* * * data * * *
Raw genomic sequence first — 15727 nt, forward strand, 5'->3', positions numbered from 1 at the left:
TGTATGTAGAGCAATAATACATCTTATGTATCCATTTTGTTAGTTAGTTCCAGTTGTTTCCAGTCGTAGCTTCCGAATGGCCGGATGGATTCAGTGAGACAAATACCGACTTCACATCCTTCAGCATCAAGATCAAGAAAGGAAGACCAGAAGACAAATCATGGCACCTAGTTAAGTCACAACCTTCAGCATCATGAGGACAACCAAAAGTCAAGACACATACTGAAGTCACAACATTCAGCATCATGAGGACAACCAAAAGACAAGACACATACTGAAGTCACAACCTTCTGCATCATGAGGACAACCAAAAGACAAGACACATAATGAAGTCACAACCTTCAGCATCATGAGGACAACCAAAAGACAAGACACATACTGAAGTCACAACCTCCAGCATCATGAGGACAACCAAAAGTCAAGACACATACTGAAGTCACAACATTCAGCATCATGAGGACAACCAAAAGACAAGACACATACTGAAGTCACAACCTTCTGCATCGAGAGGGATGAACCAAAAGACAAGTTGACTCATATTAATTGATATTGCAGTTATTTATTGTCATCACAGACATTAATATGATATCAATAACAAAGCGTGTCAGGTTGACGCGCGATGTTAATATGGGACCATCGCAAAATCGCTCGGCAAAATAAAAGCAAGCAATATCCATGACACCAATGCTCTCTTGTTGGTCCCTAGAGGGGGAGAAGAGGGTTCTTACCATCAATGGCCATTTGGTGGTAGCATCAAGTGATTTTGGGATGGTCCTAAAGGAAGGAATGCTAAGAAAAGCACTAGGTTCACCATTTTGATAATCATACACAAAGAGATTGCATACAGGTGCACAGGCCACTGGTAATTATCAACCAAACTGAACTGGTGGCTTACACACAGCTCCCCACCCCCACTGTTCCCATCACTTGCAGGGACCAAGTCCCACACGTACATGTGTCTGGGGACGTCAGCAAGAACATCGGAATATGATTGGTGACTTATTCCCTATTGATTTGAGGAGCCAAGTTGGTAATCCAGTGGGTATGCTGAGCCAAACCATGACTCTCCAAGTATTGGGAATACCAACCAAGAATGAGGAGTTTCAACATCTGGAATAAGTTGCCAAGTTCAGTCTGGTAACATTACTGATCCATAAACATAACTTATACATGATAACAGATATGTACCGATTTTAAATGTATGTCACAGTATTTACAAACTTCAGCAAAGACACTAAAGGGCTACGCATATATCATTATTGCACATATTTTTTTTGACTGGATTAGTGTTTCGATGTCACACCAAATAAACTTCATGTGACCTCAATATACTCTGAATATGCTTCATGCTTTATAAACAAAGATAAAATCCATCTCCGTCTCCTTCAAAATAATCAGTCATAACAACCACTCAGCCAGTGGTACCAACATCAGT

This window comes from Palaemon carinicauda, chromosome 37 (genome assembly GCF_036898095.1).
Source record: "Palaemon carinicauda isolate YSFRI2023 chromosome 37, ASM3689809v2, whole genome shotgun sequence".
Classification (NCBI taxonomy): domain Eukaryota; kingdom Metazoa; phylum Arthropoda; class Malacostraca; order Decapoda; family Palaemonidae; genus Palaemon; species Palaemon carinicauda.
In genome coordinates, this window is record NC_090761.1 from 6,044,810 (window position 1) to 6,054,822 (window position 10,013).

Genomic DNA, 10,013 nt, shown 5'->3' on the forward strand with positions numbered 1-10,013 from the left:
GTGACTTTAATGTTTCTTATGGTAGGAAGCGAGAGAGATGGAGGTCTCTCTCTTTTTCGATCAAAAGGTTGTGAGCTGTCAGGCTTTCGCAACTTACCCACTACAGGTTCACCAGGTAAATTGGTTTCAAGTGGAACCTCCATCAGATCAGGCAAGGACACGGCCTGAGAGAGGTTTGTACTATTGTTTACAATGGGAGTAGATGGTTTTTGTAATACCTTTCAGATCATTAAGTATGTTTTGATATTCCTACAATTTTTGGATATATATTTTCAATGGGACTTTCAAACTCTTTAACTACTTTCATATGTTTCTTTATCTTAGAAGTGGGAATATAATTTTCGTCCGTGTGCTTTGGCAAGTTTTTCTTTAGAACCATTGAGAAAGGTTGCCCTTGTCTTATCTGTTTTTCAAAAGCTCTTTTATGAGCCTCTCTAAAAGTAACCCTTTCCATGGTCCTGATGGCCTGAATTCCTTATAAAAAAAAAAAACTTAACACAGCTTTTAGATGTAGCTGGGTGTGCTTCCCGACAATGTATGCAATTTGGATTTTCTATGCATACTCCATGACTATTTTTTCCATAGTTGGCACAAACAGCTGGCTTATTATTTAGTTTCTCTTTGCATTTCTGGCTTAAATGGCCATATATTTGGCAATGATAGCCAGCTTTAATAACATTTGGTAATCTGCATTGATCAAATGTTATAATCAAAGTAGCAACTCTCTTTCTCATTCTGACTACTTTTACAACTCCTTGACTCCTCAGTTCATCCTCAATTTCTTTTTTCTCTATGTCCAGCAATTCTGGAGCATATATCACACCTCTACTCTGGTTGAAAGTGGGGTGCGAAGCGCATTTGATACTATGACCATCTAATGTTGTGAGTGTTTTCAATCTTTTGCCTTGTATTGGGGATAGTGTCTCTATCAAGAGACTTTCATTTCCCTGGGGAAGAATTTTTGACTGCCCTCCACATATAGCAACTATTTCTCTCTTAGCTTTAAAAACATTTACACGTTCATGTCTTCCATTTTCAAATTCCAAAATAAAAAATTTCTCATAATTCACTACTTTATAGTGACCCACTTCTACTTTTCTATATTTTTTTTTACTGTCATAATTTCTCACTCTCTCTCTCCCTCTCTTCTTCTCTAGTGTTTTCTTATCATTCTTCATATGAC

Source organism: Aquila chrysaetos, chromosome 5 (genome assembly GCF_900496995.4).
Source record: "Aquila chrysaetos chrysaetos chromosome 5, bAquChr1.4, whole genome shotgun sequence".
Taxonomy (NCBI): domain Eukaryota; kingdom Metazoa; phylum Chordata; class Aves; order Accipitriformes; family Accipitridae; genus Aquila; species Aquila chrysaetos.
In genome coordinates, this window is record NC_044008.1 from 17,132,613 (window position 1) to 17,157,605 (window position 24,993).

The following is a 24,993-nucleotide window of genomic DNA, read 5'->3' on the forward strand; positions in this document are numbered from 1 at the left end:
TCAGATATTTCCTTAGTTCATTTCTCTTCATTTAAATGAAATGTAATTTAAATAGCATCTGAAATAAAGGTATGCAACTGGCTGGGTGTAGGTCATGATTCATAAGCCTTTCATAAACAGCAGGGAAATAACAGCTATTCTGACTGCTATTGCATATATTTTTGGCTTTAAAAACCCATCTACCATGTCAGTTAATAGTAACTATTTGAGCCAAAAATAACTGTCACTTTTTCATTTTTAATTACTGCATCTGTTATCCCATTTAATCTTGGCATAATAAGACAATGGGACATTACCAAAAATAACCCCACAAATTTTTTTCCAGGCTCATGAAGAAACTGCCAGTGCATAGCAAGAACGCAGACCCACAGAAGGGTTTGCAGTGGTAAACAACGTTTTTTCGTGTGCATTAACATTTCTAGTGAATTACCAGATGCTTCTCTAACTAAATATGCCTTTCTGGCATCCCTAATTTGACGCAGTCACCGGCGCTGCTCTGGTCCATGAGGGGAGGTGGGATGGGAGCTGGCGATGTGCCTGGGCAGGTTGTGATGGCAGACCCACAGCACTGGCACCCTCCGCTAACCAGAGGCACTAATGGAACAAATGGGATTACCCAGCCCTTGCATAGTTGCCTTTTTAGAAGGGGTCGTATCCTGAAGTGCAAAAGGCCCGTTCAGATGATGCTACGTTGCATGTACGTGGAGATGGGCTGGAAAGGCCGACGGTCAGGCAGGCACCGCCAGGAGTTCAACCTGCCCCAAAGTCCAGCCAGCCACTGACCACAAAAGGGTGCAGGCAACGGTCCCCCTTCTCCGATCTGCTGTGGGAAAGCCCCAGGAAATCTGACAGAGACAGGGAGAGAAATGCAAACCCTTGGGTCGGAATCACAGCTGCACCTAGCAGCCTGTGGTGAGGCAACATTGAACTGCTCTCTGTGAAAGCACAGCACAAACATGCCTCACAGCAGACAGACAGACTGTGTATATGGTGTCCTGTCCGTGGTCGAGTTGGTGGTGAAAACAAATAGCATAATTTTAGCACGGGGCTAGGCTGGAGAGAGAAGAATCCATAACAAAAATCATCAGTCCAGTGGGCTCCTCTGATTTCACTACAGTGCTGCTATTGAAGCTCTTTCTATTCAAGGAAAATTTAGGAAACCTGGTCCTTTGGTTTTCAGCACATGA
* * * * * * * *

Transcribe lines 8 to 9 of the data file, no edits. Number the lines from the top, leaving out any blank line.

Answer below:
GTGACTTTAATGTTTCTTATGGTAGGAAGCGAGAGAGATGGAGGTCTCTCTCTTTTTCGATCAAAAGGTTGTGAGCTGTCAGGCTTTCGCAACTTACCCACTACAGGTTCACCAGGTAAATTGGTTTCAAGTGGAACCTCCATCAGATCAGGCAAGGACACGGCCTGAGAGAGGTTTGTACTATTGTTTACAATGGGAGTAGATGGTTTTTGTAATACCTTTCAGATCATTAAGTATGTTTTGATATTCCTACAATTTTTGGATATATATTTTCAATGGGACTTTCAAACTCTTTAACTACTTTCATATGTTTCTTTATCTTAGAAGTGGGAATATAATTTTCGTCCGTGTGCTTTGGCAAGTTTTTCTTTAGAACCATTGAGAAAGGTTGCCCTTGTCTTATCTGTTTTTCAAAAGCTCTTTTATGAGCCTCTCTAAAAGTAACCCTTTCCATGGTCCTGATGGCCTGAATTCCTTATAAAAAAAAAAAACTTAACACAGCTTTTAGATGTAGCTGGGTGTGCTTCCCGACAATGTATGCAATTTGGATTTTCTATGCATACTCCATGACTATTTTTTCCATAGTTGGCACAAACAGCTGGCTTATTATTTAGTTTCTCTTTGCATTTCTGGCTTAAATGGCCATATATTTGGCAATGATAGCCAGCTTTAATAACATTTGGTAATCTGCATTGATCAAATGTTATAATCAAAGTAGCAACTCTCTTTCTCATTCTGACTACTTTTACAACTCCTTGACTCCTCAGTTCATCCTCAATTTCTTTTTTCTCTATGTCCAGCAATTCTGGAGCATATATCACACCTCTACTCTGGTTGAAAGTGGGGTGCGAAGCGCATTTGATACTATGACCATCTAATGTTGTGAGTGTTTTCAATCTTTTGCCTTGTATTGGGGATAGTGTCTCTATCAAGAGACTTTCATTTCCCTGGGGAAGAATTTTTGACTGCCCTCCACATATAGCAACTATTTCTCTCTTAGCTTTAAAAACATTTACACGTTCATGTCTTCCATTTTCAAATTCCAAAATAAAAAATTTCTCATAATTCACTACTTTATAGTGACCCACTTCTACTTTTCTATATTTTTTTTTACTGTCATAATTTCTCACTCTCTCTCTCCCTCTCTTCTTCTCTAGTGTTTTCTTATCATTCTTCATATGAC

Source organism: Aquila chrysaetos, chromosome 5 (genome assembly GCF_900496995.4).